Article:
VAT Gap: EU countries lost €93 billion in VAT revenues in 2020
EU Member States lost an estimated €93 billion in Value-Added Tax (VAT) revenues in 2020, according to the 2022 Report on the VAT Gap released by the European Commission. Though still extremely high, the 'VAT Gap' – the estimated difference between expected revenues in EU Member States and the revenues actually collected – dropped by approximately €31 billion compared to the 2019 figures. This increase in VAT compliance can be explained to some extent by the effect of government support measures introduced in response to the COVID-19 pandemic, which were contingent on paying taxes. However, the VAT Gap clearly remains an important problem, at a time when governments need sustainable revenues to help weather today’s economic uncertainty.
What causes the VAT Gap?
EU Member States are losing billions of euros in VAT revenues because of tax fraud and inadequate tax collection systems. The VAT Gap provides an estimate of the VAT revenue loss due to tax fraud, tax evasion, tax avoidance and optimisation practices, bankruptcies, financial insolvencies, as well as miscalculations and administrative errors. Other circumstances that could have an impact on the size of the VAT Gap include economic developments and the quality of national statistics.
The VAT Gap – Facts and Figures
The missing VAT revenues could pay for:
- Vat Gap Report 2022 - Executive summaryPreuzimanjeDeutsch
- Vat Gap Report 2022 - Executive summaryPreuzimanjefrançais
Why is monitoring of the VAT Gap important?
Variations in VAT Gap estimations between EU countries reflect the existing differences in Member States in terms of tax compliance, fraud, avoidance, bankruptcies, insolvencies and tax administration
It is important to monitor the VAT Gap since:
- It is a proxy of the performance of national tax administrations in their VAT collection.
- Lost VAT revenues have an extremely negative impact on government spending in public goods and services such as schools, hospitals and transport. The missing VAT could also prove beneficial as Member States strive to reduce debt-to-GDP ratios in the wake of the COVID-19 pandemic, or raise their climate financing ambitions.
- VAT does not only contribute to national budgets but is also a source of revenue for the EU budget. It is therefore imperative that work at the EU-level complements Member States’ actions in the area of VAT. For this reason, the European Commission has put forward new measures on VAT in the digital age to improve VAT collection and to reduce the VAT Gap.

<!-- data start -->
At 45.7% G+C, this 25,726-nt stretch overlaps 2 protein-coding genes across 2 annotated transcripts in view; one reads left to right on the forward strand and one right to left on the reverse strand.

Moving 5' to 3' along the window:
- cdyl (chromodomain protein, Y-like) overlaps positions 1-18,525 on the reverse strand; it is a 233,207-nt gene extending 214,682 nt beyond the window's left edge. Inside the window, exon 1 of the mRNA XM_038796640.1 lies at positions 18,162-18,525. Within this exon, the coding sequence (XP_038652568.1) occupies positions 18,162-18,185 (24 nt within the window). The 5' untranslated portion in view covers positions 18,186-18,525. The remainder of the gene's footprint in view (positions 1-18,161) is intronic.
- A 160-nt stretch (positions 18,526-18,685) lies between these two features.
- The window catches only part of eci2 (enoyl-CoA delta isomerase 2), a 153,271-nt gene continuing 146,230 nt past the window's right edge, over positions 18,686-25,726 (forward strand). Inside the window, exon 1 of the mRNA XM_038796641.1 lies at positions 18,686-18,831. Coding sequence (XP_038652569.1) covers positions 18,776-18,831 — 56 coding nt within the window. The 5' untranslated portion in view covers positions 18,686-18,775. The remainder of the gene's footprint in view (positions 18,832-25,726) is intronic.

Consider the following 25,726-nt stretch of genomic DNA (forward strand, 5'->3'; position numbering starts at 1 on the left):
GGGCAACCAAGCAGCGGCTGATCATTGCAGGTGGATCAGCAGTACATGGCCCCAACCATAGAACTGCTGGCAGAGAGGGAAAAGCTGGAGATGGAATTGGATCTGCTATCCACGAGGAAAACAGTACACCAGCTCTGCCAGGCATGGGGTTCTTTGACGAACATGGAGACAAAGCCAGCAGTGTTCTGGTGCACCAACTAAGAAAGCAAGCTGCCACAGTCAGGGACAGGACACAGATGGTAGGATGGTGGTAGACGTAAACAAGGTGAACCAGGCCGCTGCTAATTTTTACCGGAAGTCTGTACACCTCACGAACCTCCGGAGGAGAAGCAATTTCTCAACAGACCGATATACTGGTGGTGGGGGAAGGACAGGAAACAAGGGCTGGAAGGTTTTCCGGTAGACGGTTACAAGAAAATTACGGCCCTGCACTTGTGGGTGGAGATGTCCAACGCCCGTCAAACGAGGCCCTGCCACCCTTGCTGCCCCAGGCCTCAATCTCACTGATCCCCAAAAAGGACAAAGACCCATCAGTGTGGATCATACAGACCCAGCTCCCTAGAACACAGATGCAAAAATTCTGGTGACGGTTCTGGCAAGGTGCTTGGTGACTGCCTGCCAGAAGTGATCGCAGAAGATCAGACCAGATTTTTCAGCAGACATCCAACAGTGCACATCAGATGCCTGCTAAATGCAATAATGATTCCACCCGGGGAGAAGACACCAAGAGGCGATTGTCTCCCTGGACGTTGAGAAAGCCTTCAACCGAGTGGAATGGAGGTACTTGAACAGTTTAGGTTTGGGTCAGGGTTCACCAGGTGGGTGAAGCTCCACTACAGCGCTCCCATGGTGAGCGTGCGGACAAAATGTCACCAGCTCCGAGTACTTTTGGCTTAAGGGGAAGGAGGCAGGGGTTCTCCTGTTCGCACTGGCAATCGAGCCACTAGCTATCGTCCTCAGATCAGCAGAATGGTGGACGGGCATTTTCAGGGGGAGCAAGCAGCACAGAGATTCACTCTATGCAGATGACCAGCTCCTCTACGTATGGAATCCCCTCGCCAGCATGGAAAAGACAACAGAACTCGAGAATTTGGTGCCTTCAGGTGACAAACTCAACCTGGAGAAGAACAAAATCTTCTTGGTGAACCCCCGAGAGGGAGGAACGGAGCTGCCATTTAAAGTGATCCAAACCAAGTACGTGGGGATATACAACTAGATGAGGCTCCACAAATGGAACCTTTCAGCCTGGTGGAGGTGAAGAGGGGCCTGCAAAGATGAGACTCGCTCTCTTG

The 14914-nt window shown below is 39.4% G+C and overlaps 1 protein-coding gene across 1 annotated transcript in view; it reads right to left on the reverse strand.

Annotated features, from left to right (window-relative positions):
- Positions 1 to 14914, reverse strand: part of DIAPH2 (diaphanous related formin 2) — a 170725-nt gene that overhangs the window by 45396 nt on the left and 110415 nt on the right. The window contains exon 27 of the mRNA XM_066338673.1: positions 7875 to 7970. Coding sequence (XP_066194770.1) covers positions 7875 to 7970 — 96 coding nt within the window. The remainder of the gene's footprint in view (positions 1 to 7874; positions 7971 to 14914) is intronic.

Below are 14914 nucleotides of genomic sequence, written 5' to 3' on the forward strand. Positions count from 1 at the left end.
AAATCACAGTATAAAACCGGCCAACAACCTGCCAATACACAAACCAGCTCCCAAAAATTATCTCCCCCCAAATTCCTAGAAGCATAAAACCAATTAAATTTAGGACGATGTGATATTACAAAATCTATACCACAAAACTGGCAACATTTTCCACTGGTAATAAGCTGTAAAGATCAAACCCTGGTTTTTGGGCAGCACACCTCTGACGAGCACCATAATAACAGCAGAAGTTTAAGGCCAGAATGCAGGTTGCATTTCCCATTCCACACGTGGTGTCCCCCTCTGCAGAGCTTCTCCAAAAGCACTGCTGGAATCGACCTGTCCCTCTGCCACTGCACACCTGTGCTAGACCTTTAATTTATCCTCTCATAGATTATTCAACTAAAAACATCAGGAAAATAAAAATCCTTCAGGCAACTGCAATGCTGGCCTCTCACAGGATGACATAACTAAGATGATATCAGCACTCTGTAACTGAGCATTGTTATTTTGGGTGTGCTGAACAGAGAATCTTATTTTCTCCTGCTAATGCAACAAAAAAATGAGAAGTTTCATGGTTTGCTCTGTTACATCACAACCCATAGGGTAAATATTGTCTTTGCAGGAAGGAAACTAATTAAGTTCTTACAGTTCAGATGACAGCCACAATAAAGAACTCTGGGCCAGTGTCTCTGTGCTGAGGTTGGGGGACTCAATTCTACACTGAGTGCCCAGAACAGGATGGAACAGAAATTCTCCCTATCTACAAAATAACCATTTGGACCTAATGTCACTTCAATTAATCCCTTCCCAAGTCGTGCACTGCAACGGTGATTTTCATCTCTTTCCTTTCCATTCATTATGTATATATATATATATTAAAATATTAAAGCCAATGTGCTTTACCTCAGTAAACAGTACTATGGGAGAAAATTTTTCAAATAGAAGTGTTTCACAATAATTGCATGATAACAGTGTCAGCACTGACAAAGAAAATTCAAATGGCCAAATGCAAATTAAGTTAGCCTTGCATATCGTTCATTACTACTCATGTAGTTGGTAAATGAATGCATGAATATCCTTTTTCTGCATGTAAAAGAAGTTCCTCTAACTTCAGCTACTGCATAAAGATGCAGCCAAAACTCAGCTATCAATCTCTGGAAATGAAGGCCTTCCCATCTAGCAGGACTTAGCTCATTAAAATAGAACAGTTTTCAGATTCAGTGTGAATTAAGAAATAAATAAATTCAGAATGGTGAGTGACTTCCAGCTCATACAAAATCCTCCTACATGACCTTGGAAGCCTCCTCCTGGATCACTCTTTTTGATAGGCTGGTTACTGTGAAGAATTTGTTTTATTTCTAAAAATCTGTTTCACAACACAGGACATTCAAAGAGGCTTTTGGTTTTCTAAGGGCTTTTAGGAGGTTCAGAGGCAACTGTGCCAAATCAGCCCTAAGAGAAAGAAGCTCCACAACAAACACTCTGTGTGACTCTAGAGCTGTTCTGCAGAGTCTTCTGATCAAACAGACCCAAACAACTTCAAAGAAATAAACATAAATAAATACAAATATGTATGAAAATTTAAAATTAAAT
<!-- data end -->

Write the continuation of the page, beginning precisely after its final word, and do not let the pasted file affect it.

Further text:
- Estimates of the scale of the VAT Gap can help to develop well-targeted measures and monitor their effectiveness.
What are the main findings of the 2022 Report on the VAT Gap?
In nominal terms, the overall EU VAT Gap decreased by more than €31 billion to €93 billion in 2020. The increase in VAT compliance can be explained by the introduction of government support measures which were often contingent on paying taxes.
In 2020, Romania recorded the highest national VAT compliance gap with 35.7% of VAT revenues going missing in 2020, followed by Malta (24.1%) and Italy (20.8%). The smallest gaps were observed in Finland (1.3%), Estonia (1.8%), and Sweden (2.0%). In absolute terms, the highest VAT compliance gaps were recorded in Italy (€26.2 billion) and France (€14 billion).
Across the EU, the absolute year-over-year change in the VAT Gap was 2 percentage points. Overall, the VAT Gap share decreased in 20 Member States. The most significant decreases in the VAT Gap occurred in Hungary, Germany and the Netherlands (between -4.7 and -4.1 percentage points in these three countries). In addition to Germany and the Netherlands, Spain and Latvia succeeded in limiting the loss in VAT revenues to less than 5% of the VAT due. On the other hand, the biggest increases in the VAT Gap were observed in Croatia (+6.0 percentage points) and Cyprus (+5.0 percentage points).
|Country||Vat Gap in 2020 (EUR million)|
Previous VAT gap reports
- Report 2022: Tables Report - Graphs Report - Tables Country Chapter
- Report 2021: VAT gap in the EU - Report 2021
- Report 2020: Study and reports on the VAT gap in the EU-28 Member States
- Report 2019: Study and reports on the VAT gap in the EU-28 Member States
- Report 2018: Study and reports on the VAT gap in the EU-28 Member States
- Report 2017: Study and reports on the VAT gap in the EU-28 Member States
- Report 2016: Study and reports on the VAT gap in the EU-28 Member States
- Report 2015: Study to quantify and analyse the VAT gap in the EU Member States
- Report 2014: 2012 update report to the study to quantify and analyse the VAT gap in the EU-27 Member States
- Report 2013: Study to quantify and analyse the VAT gap in the EU-27 Member States
- Report 2009: Study to quantify and analyse the VAT gap in the EU-25 Member States